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notice. While at Tübingen, troubled about the various readings of the Greek Testament, and forced to leave it for future study, the splendid critical edition of our own Dr Mill appeared at Oxford, the fruit of thirty years labour, and finished only fourteen days before his death, (2 vols. folio, 1707.) It was said to contain upwards of 30.000 various readings, and was assailed in 1710 by Dr Whitby, in his learned but undiscriminating and narrow-minded Examen Millii,”* whose arguments and accusations, however, were reiterated all over England and the continent, as if the authority of the New Testament had been endangered by Mill's work. The history of this controversy is well known to all readers of the modern "Introductions to the New Testament." Bengel, with characteristic penetration, soon saw what now had to be done, and with the calm ardour which distinguished all his labours, determined, at whatever eost of time and pains, to do it. As only a perpetual and preposterous miracle could have kept all the transcribers of the New Testament in every age and country absolutely exempt from mistake, and as the faultiest classics are precisely those of which the fewest manuscripts remain or have been made use of, he quickly perceived that the greatest service that could then be rendered to the New Testament would be, in addition to a careful collection of the results of all former collations, a fresh collation of all the unexamined manuscripts extant, and a critical investigation of those canons by which the choice of readings was to be decided. To this great, and at that time immensely difficult, work he addressed himself very soon after his settlement at Denkendorf. By 1725, he had collected such a mass of materials, that he sent, with a request for manuscripts, to all the seats of learning where he was likely to be successful, copies of his proposals for a new critical edition of the Greek Testament. He was far more successful than he expected, and the manuscripts with which he was favoured added greatly to the value of his work. At last it appeared in 1732 (4to), with an “ Apparatus Criticus" appended, extending to more than double the number of pages a monument of his critical learning, uncommon sagacity, and in this particular walk, still more uncommon piety. It was assailed, however, like Mill's, in unmeasured terms by the orthodox clergy; though he had resolved to disarm hostility as far as possible by promising, against his own judgment, not to insert a word in the text which had not before appeared in some printed edition-a promise from which he felt that the Apocalypse should be excepted, on account of the very deficient sources from which it had • It will be frand appended to vol i of his Paraphrase and Commentary on the New Testament.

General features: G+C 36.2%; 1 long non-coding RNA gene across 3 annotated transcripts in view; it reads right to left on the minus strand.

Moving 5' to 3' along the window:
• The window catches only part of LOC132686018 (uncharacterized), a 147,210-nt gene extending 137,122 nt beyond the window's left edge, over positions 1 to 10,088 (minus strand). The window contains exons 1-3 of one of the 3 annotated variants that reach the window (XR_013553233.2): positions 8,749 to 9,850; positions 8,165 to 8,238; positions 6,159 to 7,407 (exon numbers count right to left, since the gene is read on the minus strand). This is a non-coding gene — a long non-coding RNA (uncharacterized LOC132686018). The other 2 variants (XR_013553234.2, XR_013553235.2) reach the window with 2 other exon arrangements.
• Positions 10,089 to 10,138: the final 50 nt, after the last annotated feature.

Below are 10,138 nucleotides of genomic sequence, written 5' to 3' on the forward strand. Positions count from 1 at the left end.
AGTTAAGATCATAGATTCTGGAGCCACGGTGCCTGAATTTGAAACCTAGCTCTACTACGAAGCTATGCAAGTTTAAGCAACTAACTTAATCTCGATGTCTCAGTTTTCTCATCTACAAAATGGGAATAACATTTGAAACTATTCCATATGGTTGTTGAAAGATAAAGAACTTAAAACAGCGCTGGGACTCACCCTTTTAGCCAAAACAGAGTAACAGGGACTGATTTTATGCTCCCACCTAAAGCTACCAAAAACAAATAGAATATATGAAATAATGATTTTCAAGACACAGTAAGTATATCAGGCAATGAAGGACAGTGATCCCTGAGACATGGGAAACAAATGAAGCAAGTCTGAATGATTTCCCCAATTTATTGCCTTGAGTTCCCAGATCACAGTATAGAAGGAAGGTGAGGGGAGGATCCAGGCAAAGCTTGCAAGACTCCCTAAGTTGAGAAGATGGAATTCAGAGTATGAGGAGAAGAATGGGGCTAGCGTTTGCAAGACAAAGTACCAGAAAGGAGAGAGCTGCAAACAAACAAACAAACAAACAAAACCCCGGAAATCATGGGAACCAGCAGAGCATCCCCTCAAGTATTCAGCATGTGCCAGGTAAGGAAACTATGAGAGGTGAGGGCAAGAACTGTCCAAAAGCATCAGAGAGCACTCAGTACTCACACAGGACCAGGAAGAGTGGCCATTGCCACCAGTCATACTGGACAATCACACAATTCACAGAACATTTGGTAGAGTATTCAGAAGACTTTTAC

been printed; still he was run down as an enemy to the Scriptures. But Bengel's already high reputation for piety and wisdom was now a tower of strength to him; and those who would have dreaded or disdained to touch such a book as his Greek Testament and Apparatus, were won over by their perfect confidence in Bengel, first to examine, and then to fall in with his views. "The writings of Bengel, therefore," (says Michaelis, the best of witnesses here,) "had more readers than those of most critics; and his readers have become in general his friends and disciples."† No other man probably could, at that time of day, have done what Bengel did. Searching criticism was coming in with an irresistible tide, and was soon to sweep away ancient landmarks. In prospect of this, some man of God was needed with qualifications high enough, and heart stout enough to enter the perilous region, and clear a channel for the waters of life, which all the splendid rubbish of an erudite rationalism would not be able to choke up. That man was John Albert Bengel, and he has had his reward in the testimonies rendered to him, not only by the admirers of his piety, but by the most distinguished critics to this day. Even Wetstein, his contemporary, and in some respects his rival in this walk, admitted that his Testament was the best that had ever before been printed. Semler assigns him the palm of judgment decidedly above both Mill and Wetstein;§ so does Michaelis; so does the Roman Catholic Hug; and so do critics generally, down to the latest.

Fain would we have noticed his apocalyptic researches; not certainly for the purpose of exposing the mistaken principles on which his calculations were based-time has sufficiently done that, and the enemies of all attempts to penetrate one of the most precious portions of God's Word may be left to make merry, if they list, over Bengel's strange confidence on this subject-but to show that when this and other mistakes have been set down to human infirmity, he has left enough in this department to lay the Church even still under a debt of obligation, which those who see his mistakes the most clearly will not be the last to own. And we confess it is with some reluctance that we re